Joshua Rich's weekend wrap-up: ''Happy Feet'' and ''Casino Royale'' are tops for a third consecutive weekend, while new releases fail to make a mark
Continuing one of the year’s most interesting and unexpected tandem runs at the box office, Happy Feet and Casino Royale finished side by side atop the chart for the third consecutive weekend, with the dancing penguins once again beating James Bond by a beak. According to Sunday’s estimates, the talking animals earned $17 mil at No. 1, while 007 grossed $15.1 mil in second place.
The films’ respective three-week domestic totals now stand at $121 mil and $115.9 mil, and though this is sure to be their last weekend of theatrical domination (Apocalypto, The Holiday, and Blood Diamond all should unseat them starting next Friday), it’s just a matter of days before they pass Mission: Impossible III and its $133.5 mil overall gross to move into the year’s top 10. Also on the milestone/trivia front, Happy Feet has joined Pirates of the Caribbean: Dead Man’s Chest in the elite club of 2006 releases to finish at No. 1 for three consecutive weeks, while Casino Royale is following in the footsteps of Over the Hedge and The Devil Wears Prada as the year’s only $100 mil-plus earners not to win a weekend (which is just freak luck, really, because even The Covenant was No. 1 when it came out).
For the second straight frame, the titanic twosome was followed close behind by Denzel Washington’s brain teaser Déjà Vu, which dropped jaws — and a decent 46 percent — to finish with $11 mil at No. 3. Fellow holdover Deck the Halls was a little further back at No. 5, having made $6.7 mil on a 45 percent decline.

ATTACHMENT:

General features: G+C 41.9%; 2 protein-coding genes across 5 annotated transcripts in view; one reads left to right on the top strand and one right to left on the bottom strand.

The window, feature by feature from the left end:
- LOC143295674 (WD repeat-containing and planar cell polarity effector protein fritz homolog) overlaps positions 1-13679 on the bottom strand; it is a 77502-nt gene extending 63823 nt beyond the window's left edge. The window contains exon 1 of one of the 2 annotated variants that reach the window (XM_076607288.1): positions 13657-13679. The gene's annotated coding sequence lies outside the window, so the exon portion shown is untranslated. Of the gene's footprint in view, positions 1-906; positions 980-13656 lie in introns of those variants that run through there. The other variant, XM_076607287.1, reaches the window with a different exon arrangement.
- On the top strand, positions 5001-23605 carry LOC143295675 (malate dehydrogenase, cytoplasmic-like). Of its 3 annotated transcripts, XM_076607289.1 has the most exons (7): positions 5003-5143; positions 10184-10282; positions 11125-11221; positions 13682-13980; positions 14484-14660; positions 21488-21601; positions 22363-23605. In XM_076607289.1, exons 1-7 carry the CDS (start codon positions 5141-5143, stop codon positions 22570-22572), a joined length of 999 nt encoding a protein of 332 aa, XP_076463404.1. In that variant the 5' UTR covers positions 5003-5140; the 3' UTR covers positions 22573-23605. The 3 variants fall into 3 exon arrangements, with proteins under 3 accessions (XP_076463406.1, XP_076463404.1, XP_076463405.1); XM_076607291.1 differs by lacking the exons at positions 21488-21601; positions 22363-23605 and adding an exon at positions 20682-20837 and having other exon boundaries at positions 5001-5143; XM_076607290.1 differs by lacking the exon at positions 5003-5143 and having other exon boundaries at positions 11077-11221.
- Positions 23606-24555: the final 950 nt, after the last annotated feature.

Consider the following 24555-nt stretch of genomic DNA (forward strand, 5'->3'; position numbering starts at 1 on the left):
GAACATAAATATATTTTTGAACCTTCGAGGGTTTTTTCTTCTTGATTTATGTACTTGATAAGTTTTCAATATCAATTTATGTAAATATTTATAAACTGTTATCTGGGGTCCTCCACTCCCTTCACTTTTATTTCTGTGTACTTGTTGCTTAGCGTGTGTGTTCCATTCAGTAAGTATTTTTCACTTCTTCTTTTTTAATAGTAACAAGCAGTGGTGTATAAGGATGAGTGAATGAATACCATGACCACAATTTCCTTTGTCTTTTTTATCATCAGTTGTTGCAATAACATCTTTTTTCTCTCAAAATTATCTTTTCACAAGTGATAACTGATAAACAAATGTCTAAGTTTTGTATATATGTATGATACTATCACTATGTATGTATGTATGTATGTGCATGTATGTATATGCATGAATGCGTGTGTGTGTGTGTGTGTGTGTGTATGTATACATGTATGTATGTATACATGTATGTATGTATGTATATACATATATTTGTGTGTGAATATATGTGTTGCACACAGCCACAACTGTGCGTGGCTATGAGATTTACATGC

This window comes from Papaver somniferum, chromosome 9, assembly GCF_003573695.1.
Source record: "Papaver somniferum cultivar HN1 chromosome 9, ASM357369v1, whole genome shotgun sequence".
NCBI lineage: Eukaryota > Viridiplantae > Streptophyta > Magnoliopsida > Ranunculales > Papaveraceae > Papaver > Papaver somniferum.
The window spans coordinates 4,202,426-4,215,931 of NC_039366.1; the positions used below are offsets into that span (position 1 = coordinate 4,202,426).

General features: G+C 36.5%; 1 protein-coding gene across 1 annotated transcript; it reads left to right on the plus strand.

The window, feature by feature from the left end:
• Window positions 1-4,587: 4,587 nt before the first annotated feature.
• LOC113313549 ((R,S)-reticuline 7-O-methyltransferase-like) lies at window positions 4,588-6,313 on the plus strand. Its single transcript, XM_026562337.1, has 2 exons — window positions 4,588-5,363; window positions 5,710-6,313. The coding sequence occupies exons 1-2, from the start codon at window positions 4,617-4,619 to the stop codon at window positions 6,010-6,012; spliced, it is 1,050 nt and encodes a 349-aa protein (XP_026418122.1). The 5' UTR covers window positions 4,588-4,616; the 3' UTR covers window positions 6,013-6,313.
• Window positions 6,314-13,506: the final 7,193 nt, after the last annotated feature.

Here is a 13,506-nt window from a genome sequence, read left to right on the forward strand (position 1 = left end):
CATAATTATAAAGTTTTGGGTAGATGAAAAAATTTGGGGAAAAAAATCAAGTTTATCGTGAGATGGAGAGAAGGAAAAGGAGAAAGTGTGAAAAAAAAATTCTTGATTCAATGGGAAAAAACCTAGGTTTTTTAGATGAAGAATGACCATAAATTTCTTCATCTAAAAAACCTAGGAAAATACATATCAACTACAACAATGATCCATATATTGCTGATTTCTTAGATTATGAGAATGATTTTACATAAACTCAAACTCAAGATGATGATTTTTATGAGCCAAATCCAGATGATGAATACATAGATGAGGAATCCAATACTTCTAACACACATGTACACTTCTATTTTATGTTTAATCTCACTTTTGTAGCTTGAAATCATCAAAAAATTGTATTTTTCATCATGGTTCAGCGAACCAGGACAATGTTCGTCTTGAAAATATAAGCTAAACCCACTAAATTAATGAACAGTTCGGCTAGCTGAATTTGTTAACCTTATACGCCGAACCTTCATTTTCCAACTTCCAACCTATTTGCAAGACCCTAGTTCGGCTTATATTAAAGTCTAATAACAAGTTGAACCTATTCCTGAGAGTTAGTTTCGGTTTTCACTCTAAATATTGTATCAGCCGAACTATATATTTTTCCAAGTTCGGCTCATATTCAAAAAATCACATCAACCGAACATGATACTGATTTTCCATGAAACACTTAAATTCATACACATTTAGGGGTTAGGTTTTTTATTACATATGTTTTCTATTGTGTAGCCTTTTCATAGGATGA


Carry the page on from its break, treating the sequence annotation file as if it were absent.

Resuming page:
To be sure, the weekend after Thanksgiving weekend usually is a slow one at the multiplex, I guess because people are too busy shopping and too stuffed from all the movies they consumed the week before. But let’s hope that next week’s freshman class really does take care of business. Because the current lot certainly didn’t.
The Nativity Story (No. 4) was the best of the newbies, earning $8 mil on 3,083 screens. The one glimmer of gold here is the A- CinemaScore rating that audiences gave this story of the baby Jesus. But if its $2,603 per-theater average is any barometer of its box office future, we won’t hear of The Nativity Story again. Same goes for Turistas (No. 8 with $3.5 mil) and National Lampoon’s Van Wilder 2: The Rise of Taj (No. 10 with $2.3 mil). Of course, that flick now has a date with the stoner-comedy section of the local video store, where it should turn a profit. Even Morgan Freeman’s indie comedy 10 Items or Less, which Thinkfilm released in 15 locations, failed to make a mark, earning just $40,150, for an average of $2,677.
But don’t be fooled: This sluggish weekend actually was up 8.5 percent from an even slower frame last year, says Police fan (and box office expert) Paul Dergarabedian at his new firm, Media By Numbers. (One, two, three… it’s as easy to learn as your ABC… ah, great song.)